Erik H. Hauri's Work on the Moon's Water Source is one of Discover Magazine's Top 100 Best Science of 2013
Where does the Moon's water originate from? Turns out it actually came from the same place as the Earth: ancient asteroids. An article on DTM Staff Scientist Erik H. Hauri's research about the existence of water on the Moon has been highlighted as #47 in Discover Magazine's Best Science of 2013. This story is accompanied by the latest and most intriguing developments in space exploration, medicine, technology, paleontology and the environment.
The moon, long thought to be bone dry, actually contains a surprising amount of water. In the latest twist, these stores turn out to be just like those on Earth, and probably filled by the same source: ancient asteroids.
These icy missiles likely bombarded the inner solar system billions of years ago, delivering water to the inner planets. Around this time, scientists believe, a stupendous collision between a Mars-size rock and the young Earth produced debris that eventually coalesced to form our moon.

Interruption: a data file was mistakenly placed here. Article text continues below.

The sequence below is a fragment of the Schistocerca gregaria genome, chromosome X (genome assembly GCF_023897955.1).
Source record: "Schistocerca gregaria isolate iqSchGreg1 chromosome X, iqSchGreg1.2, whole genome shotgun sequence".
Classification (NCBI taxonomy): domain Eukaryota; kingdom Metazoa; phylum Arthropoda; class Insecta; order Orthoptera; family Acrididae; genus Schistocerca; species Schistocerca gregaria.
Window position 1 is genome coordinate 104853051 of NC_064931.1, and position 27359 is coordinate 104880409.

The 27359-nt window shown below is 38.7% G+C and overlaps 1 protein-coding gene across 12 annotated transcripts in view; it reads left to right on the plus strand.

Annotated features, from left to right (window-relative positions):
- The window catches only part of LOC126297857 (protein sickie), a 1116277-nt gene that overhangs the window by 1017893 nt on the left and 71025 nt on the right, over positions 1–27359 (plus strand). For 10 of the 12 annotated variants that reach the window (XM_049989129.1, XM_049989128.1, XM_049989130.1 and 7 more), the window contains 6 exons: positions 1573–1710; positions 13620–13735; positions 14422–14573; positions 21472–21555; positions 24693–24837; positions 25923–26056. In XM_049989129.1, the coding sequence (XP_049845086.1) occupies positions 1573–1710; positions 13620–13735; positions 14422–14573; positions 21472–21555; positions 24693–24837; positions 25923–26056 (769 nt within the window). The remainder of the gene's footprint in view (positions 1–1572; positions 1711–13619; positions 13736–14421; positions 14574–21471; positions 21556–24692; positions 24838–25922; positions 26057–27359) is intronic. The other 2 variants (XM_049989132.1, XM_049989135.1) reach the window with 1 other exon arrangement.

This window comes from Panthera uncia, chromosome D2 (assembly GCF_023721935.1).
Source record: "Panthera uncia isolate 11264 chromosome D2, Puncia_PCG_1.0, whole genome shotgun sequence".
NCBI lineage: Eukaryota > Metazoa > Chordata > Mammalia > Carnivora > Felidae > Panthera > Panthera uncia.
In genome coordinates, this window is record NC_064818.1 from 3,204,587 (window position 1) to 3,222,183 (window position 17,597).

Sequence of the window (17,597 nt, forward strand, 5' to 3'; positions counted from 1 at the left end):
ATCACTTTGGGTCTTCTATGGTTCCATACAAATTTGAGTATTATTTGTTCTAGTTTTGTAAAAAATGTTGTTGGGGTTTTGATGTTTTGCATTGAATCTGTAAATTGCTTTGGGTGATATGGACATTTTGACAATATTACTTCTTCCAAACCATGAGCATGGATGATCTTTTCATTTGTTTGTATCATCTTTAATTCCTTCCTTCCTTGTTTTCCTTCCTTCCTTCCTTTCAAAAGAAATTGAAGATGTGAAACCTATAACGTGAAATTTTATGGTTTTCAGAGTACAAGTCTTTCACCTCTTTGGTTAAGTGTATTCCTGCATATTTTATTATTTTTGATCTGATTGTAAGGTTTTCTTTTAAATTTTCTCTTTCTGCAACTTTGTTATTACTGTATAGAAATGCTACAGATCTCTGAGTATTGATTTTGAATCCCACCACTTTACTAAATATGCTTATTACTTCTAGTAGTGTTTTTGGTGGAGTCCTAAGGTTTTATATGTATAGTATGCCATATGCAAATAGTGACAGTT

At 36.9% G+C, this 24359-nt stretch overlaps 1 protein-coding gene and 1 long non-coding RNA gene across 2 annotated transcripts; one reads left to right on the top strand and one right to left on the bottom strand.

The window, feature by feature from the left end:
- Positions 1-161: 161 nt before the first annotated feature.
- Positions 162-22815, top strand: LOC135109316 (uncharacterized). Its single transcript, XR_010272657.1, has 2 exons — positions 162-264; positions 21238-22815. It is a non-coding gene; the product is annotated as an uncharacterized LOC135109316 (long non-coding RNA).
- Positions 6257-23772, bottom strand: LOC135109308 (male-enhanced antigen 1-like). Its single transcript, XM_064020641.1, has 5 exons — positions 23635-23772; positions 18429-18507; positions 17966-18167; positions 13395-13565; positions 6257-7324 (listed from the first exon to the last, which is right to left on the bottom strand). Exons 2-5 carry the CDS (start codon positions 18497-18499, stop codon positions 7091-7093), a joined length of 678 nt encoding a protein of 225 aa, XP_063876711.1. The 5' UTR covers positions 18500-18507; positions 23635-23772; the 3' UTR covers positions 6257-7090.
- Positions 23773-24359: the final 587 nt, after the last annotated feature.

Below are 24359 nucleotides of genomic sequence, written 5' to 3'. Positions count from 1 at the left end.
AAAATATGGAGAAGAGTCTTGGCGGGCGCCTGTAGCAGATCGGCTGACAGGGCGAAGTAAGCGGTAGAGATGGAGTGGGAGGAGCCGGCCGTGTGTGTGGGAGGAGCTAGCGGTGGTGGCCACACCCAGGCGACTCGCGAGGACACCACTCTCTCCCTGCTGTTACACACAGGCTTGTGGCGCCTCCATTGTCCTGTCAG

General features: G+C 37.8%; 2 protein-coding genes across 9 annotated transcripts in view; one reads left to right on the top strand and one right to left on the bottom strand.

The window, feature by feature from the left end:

Brown University's Alberto Saal and colleagues measured the ratio of hydrogen to deuterium (hydrogen with an extra neutron) in lunar rock samples from the Apollo missions. This ratio reflects where in the solar system the material formed.
Moon samples had the same hydrogen-deuterium ratio as found in asteroids and Earth's oceans. The simplest explanation, says Saal: The moon's water was on Earth at the time of the giant impact.